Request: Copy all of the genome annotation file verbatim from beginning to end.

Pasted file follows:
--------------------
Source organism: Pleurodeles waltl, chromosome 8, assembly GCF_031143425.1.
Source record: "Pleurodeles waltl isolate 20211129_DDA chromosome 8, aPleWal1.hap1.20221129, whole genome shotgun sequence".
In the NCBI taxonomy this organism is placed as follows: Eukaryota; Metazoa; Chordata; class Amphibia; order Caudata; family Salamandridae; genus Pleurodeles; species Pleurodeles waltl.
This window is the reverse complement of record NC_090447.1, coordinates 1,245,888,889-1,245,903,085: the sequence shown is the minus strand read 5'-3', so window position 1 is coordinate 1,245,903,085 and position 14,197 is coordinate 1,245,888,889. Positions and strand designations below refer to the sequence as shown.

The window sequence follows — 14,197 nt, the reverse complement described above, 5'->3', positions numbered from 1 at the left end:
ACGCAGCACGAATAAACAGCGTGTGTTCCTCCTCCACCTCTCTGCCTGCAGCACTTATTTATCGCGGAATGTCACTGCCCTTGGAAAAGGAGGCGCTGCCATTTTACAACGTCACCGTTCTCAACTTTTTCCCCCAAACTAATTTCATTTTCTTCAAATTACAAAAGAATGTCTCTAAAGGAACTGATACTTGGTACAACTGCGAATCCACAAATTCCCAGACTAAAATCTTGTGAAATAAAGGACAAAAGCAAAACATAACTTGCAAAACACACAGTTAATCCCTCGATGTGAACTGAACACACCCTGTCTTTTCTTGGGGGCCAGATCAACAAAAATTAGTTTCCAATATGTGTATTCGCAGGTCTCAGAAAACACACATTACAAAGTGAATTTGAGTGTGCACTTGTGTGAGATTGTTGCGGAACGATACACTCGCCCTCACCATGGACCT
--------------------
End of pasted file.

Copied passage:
Source organism: Pleurodeles waltl, chromosome 8, assembly GCF_031143425.1.
Source record: "Pleurodeles waltl isolate 20211129_DDA chromosome 8, aPleWal1.hap1.20221129, whole genome shotgun sequence".
In the NCBI taxonomy this organism is placed as follows: Eukaryota; Metazoa; Chordata; class Amphibia; order Caudata; family Salamandridae; genus Pleurodeles; species Pleurodeles waltl.
This window is the reverse complement of record NC_090447.1, coordinates 1,245,888,889-1,245,903,085: the sequence shown is the minus strand read 5'-3', so window position 1 is coordinate 1,245,903,085 and position 14,197 is coordinate 1,245,888,889. Positions and strand designations below refer to the sequence as shown.

The window sequence follows — 14,197 nt, the reverse complement described above, 5'->3', positions numbered from 1 at the left end:
ACGCAGCACGAATAAACAGCGTGTGTTCCTCCTCCACCTCTCTGCCTGCAGCACTTATTTATCGCGGAATGTCACTGCCCTTGGAAAAGGAGGCGCTGCCATTTTACAACGTCACCGTTCTCAACTTTTTCCCCCAAACTAATTTCATTTTCTTCAAATTACAAAAGAATGTCTCTAAAGGAACTGATACTTGGTACAACTGCGAATCCACAAATTCCCAGACTAAAATCTTGTGAAATAAAGGACAAAAGCAAAACATAACTTGCAAAACACACAGTTAATCCCTCGATGTGAACTGAACACACCCTGTCTTTTCTTGGGGGCCAGATCAACAAAAATTAGTTTCCAATATGTGTATTCGCAGGTCTCAGAAAACACACATTACAAAGTGAATTTGAGTGTGCACTTGTGTGAGATTGTTGCGGAACGATACACTCGCCCTCACCATGGACCT